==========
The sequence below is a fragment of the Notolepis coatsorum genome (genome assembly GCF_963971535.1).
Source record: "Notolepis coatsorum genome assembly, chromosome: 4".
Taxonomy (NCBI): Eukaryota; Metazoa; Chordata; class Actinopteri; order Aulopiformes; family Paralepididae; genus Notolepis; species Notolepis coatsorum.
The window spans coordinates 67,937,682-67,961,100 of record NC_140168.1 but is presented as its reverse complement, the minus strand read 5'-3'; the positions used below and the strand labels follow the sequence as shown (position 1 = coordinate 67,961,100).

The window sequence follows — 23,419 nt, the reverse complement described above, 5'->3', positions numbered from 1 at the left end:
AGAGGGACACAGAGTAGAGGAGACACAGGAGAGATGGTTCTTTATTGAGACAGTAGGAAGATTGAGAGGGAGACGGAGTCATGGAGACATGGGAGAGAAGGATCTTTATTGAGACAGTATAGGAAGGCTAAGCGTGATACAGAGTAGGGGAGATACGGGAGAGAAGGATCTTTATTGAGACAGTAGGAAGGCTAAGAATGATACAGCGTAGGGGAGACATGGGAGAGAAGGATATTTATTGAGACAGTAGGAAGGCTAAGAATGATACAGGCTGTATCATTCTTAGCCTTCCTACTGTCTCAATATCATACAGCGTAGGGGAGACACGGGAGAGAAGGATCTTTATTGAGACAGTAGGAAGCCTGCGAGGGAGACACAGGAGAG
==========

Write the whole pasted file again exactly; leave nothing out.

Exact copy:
The sequence below is a fragment of the Notolepis coatsorum genome (genome assembly GCF_963971535.1).
Source record: "Notolepis coatsorum genome assembly, chromosome: 4".
Taxonomy (NCBI): Eukaryota; Metazoa; Chordata; class Actinopteri; order Aulopiformes; family Paralepididae; genus Notolepis; species Notolepis coatsorum.
The window spans coordinates 67,937,682-67,961,100 of record NC_140168.1 but is presented as its reverse complement, the minus strand read 5'-3'; the positions used below and the strand labels follow the sequence as shown (position 1 = coordinate 67,961,100).

The window sequence follows — 23,419 nt, the reverse complement described above, 5'->3', positions numbered from 1 at the left end:
AGAGGGACACAGAGTAGAGGAGACACAGGAGAGATGGTTCTTTATTGAGACAGTAGGAAGATTGAGAGGGAGACGGAGTCATGGAGACATGGGAGAGAAGGATCTTTATTGAGACAGTATAGGAAGGCTAAGCGTGATACAGAGTAGGGGAGATACGGGAGAGAAGGATCTTTATTGAGACAGTAGGAAGGCTAAGAATGATACAGCGTAGGGGAGACATGGGAGAGAAGGATATTTATTGAGACAGTAGGAAGGCTAAGAATGATACAGGCTGTATCATTCTTAGCCTTCCTACTGTCTCAATATCATACAGCGTAGGGGAGACACGGGAGAGAAGGATCTTTATTGAGACAGTAGGAAGCCTGCGAGGGAGACACAGGAGAG